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Fortune
post Dec 24 2007, 08:21 AM
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QUOTE (Karaden)
... even joe average can get 1 or 2 hits on a perception test ...

Joe Average has an Intuition of 3 and a Perception Skill of 0. ;)
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kzt
post Dec 24 2007, 08:35 AM
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QUOTE (Fortune)
Incidently, nothing has been said in SR4 to change that.

Except that you don't learn spells "at force X" in SR4, you just cast them at whatever force you choose to take drain at. Which means anyone with magic 2 can cast it at force 3 or more.
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Fortune
post Dec 24 2007, 08:40 AM
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It was never really the 'learning' that was the problem. It was the 'casting' of spells higher than Force 2 (or the summoning of Spirits greater than Force 2), being that after a Spell is learned, there is no way to tell at what Force it was learned (outside of associated formula, which might not be available). , Possession only really comes into play when referring to actual Foci and formulas of too high a Force rating.
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Karaden
post Dec 24 2007, 09:05 AM
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QUOTE (Fortune @ Dec 24 2007, 03:21 AM)
QUOTE (Karaden @ Dec 24 2007, 06:16 PM)
... even joe average can get 1 or 2 hits on a perception test ...

Joe Average has an Intuition of 3 and a Perception Skill of 0. ;)

I would assume Joe Average has invested a single point into perception so that he can buy a single hit on percpetion tests, thus allowing him to not walk into the middle of the road when a truck is coming at him, or perform even fairly simple tasks of finding stuff.

*edit*
But even if he hasn't a single hit isn't very far fetched, and hardly makes it the 'almost undetectable' the fluff is always refering to it as.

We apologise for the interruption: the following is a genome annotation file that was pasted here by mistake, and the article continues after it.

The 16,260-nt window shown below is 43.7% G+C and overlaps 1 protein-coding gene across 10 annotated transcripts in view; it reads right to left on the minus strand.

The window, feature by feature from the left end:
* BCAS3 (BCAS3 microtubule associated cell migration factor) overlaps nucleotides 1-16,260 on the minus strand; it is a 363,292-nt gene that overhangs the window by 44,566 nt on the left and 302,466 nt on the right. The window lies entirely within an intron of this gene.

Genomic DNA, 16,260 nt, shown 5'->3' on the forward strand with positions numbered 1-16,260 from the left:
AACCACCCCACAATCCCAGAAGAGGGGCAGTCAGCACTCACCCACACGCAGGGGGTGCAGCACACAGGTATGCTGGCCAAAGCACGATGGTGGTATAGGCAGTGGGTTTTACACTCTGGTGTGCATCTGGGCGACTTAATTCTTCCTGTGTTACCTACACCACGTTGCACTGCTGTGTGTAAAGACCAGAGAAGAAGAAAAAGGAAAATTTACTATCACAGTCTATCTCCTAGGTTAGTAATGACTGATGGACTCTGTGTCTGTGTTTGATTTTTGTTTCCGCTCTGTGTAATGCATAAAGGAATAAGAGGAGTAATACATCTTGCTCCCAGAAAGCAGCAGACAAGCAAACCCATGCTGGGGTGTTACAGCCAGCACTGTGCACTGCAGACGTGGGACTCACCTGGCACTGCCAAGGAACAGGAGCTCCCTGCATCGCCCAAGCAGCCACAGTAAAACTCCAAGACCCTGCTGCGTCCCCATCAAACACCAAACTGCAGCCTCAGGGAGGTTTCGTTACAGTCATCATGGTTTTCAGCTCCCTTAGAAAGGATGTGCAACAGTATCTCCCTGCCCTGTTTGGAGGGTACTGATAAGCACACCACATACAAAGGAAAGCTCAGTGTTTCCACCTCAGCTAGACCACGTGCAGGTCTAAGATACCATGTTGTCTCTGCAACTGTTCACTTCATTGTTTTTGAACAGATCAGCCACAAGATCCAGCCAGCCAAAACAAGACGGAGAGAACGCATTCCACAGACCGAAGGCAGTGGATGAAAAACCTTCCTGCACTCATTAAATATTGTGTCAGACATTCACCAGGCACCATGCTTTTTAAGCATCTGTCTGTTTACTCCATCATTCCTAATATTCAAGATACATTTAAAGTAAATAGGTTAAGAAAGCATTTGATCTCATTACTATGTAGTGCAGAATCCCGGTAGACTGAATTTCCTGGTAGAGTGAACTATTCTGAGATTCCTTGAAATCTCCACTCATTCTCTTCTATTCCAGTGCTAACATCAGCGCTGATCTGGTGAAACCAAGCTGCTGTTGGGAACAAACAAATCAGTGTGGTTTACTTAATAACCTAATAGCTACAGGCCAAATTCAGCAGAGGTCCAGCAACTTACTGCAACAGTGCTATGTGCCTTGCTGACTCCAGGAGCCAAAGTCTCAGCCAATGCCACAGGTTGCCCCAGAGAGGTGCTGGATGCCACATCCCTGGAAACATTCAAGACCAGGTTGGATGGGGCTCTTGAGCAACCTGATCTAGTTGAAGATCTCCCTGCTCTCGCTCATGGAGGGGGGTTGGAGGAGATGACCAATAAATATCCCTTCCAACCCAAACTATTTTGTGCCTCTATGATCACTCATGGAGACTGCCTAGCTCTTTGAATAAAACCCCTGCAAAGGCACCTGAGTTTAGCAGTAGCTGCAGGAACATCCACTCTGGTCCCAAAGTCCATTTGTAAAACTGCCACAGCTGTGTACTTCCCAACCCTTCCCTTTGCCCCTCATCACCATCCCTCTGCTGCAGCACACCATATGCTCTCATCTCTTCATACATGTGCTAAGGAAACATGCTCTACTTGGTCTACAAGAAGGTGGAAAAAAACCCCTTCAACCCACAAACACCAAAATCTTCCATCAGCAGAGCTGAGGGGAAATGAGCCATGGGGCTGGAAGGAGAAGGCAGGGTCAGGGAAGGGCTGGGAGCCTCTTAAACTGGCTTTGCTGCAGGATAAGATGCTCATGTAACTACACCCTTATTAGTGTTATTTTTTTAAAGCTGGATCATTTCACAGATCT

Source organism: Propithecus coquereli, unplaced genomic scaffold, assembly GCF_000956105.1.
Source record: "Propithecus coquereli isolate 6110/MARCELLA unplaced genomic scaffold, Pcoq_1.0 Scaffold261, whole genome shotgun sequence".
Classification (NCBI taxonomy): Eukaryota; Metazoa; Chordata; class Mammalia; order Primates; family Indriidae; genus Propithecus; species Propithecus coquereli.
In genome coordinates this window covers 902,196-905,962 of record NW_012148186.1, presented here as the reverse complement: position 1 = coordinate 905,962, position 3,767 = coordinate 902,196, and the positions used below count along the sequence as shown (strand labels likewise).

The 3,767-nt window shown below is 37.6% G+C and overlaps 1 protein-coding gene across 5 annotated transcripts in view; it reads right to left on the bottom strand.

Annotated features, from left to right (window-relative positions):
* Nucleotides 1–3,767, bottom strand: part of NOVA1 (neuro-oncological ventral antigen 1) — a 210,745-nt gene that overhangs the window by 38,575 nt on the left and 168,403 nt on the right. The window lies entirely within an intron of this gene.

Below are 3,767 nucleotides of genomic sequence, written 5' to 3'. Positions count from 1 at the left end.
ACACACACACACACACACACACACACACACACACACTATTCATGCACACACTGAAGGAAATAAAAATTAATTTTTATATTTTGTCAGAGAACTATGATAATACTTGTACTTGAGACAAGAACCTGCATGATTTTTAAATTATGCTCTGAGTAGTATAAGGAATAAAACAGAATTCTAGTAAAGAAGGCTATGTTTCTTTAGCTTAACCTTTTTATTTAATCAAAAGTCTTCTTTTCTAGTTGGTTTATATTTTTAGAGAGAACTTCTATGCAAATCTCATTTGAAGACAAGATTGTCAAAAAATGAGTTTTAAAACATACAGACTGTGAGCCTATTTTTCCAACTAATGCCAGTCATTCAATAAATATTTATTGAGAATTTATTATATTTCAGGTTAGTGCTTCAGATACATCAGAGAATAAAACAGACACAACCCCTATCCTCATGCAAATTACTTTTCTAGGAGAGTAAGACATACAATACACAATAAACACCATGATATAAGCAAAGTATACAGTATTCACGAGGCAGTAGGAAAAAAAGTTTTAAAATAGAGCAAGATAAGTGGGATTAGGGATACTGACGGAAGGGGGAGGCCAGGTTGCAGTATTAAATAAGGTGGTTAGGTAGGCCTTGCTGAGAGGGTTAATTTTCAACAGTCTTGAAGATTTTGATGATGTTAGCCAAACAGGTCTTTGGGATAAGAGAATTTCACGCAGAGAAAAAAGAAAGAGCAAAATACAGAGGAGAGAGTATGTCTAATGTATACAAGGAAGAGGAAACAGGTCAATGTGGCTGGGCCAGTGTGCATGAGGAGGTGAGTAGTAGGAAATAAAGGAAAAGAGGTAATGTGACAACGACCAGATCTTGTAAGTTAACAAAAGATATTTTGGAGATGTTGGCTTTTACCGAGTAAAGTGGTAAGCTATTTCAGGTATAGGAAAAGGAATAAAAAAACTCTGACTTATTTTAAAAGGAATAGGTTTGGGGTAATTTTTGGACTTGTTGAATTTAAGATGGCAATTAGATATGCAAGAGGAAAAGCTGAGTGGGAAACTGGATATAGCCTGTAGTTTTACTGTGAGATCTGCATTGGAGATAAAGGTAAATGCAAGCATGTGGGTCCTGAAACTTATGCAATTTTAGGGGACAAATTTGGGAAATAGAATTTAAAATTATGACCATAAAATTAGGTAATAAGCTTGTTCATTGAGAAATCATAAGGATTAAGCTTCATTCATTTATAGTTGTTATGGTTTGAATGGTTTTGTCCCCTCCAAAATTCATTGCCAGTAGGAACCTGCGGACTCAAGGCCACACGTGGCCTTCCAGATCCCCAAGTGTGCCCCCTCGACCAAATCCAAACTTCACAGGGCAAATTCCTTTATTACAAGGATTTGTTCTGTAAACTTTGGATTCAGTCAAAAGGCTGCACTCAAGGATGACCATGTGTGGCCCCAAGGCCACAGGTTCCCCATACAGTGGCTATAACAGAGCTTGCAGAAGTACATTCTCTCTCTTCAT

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Stahlseele
post Dec 24 2007, 09:21 AM
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wasn't there the little tidbit about magic allways being obvious despite what the fluff is saying?
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Fortune
post Dec 24 2007, 09:24 AM
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A skill of '0' does not mean a person is incapable of doing something (unless the skill os a non-defaultable one). Merely that they have not been trained in the finer techniques of that skill. The books even say that while most of the people in the world are computer-literate, they have a skill rating of '0' in computers. Anything higher is for people that actually work with them.
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Mercer
post Dec 24 2007, 11:58 AM
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Given that in earlier editions you only had to hit the TN rather than generate multiple successes (in non-opposed tests), noticing spellcasting actually became harder in SR4. A guy with a Intelligence of 3 in SR3 would hit a 6 roughly half the time. Getting 3 hits on 3 dice is somewhat harder (1:27 or so, using my primitive understanding of math).